During Thursday’s lunch, we will recognize our Immediate Past Chair Keith Wheeler of Responsive Network Services for his leadership this past year. We’ll also hear from Laura Newman of Mitutoyo America Corporation who recently accepted the role of board chair.
We are celebrating a remarkable year – and appreciate all of the efforts of the business community in making this region so strong.
One last request as we continue to strengthen our area: Please vote next Tuesday.
It’s easy to be cynical. Some believe our problems are too big and our politics are too small. Some wonder whether voting is worth the bother, whether it will make a difference. The truth is that every vote and voice matters in this election. If you want your voice to be heard, vote. With so many close contests this year, every vote really does count.
Employees can be one of the most powerful voices in this year’s elections. Your vote does matter. But are you registered to vote?
The week of September 22-26 kicked off an Employee Voter Registration effort and The Illinois Chamber of Commerce is participating to ensure you have easy access to all the information you need to be prepared to vote in November. Don’t let “not being registered” be the reason you don’t vote.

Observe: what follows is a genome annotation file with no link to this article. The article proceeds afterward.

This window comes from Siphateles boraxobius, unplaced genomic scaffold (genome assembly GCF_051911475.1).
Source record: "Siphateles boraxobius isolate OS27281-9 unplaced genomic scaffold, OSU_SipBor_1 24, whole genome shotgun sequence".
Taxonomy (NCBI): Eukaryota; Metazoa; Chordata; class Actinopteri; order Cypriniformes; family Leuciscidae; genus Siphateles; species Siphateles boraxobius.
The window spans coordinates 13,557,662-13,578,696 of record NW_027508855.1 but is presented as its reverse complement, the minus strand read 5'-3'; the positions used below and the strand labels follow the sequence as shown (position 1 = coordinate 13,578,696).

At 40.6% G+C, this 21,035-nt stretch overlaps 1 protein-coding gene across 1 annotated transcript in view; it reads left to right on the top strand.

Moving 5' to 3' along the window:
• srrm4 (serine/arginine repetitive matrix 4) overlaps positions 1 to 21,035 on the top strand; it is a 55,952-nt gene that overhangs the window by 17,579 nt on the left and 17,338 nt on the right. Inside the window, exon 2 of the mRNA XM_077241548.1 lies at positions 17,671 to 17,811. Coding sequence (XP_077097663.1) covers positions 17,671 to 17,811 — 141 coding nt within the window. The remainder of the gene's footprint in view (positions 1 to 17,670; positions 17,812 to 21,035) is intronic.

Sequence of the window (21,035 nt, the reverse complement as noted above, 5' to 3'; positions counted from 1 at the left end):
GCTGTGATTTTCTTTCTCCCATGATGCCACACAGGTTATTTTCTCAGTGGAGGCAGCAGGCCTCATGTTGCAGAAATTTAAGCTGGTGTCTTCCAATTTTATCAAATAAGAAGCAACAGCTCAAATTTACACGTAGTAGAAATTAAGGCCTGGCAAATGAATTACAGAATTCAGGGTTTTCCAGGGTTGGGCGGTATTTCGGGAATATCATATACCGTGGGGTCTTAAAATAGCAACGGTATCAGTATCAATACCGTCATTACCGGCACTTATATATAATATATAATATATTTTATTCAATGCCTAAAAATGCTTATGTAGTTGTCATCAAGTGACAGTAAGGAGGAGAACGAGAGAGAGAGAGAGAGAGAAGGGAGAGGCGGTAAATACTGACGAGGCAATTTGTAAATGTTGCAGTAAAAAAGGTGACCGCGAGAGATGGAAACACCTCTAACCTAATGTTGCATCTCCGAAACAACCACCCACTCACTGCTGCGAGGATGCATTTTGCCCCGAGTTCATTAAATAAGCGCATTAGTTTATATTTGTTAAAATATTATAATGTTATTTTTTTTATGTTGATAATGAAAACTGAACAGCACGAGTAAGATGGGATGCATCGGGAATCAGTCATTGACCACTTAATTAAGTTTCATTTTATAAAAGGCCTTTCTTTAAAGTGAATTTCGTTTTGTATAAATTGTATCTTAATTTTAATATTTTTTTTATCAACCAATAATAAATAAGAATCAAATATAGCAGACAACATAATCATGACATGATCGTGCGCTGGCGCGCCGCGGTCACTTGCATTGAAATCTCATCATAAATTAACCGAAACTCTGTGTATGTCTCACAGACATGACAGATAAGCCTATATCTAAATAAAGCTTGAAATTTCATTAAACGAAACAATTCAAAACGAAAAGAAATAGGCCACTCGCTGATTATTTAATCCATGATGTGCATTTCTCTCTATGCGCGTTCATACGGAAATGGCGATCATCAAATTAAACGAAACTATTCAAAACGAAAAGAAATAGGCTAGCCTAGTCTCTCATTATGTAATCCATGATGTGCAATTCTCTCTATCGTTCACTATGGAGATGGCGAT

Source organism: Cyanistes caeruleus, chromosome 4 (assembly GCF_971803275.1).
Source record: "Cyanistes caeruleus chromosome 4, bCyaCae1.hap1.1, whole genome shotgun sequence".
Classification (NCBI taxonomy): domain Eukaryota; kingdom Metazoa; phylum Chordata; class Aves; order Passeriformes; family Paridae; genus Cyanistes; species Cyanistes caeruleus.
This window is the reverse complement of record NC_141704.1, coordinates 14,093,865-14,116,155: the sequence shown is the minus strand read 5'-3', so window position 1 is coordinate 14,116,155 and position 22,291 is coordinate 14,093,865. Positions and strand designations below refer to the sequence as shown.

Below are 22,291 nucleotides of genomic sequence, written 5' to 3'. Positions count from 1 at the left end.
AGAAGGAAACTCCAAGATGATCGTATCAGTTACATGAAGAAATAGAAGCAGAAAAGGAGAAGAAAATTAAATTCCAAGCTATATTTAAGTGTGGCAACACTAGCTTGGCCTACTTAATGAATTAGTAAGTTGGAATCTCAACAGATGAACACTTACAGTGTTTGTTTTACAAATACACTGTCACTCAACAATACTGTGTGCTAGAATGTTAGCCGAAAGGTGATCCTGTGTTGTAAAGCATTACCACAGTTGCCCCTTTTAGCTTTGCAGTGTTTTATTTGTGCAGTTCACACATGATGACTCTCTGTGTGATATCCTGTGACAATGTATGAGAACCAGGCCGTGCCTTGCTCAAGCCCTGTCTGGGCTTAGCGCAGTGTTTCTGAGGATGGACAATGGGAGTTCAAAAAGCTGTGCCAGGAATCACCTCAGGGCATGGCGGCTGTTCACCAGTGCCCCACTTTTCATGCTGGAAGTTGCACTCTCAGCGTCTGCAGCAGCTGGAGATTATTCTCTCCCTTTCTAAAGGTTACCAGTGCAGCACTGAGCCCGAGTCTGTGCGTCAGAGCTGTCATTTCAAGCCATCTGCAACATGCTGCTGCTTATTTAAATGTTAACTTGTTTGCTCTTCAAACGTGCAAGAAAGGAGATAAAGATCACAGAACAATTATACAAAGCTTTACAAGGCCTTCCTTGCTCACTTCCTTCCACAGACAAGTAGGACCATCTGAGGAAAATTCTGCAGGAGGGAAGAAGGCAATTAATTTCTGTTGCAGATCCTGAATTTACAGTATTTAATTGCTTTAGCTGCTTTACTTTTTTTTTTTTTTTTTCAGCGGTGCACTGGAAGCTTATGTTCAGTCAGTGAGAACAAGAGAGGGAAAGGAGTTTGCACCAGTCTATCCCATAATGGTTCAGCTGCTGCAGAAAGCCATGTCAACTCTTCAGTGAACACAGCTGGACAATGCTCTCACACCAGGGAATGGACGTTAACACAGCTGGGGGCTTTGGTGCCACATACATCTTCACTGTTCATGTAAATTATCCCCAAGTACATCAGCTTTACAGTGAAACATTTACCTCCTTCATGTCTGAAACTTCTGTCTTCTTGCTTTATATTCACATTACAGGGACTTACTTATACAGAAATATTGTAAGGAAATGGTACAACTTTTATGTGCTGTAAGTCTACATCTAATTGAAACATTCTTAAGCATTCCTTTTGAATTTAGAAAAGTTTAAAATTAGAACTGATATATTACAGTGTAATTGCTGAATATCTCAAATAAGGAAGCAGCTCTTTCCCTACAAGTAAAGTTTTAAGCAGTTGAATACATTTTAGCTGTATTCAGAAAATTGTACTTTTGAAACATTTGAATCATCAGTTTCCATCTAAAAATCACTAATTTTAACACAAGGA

We’ve made registering to vote easy for you. Visit the Illinois Chamber’s new and improved Illinois Prosperity Project website at www.illinoisprosperity.org. You’ll start by entering your ZIP code and be able to easily complete the voter registration process. You can also find out how to update your voter registration information if you’ve recently moved or changed address and find other information about voting.
Registering to vote is the first step towards making a difference. The Illinois Chamber encourages you to vote for candidates that support job creation and that will help foster an economic environment in Illinois for employees and employers to succeed. As part of this we just want to make sure your voice is heard by registering to vote. Together Illinois employers and employees vote and make a difference in this year’s election.
Fight for your job today by making sure you are registered to vote in the upcoming November election.
Director of Advocacy
Illinois Chamber of Commerce
This November voters will be asked to weigh in on a number of advisory referendums that will harm Illinois’ economy and kill jobs. Voters will be asked whether or not they support increasing Illinois’ minimum wage to over $10 an hour and if there should be a 3% income tax surcharge on small businesses owners to fund more government spending.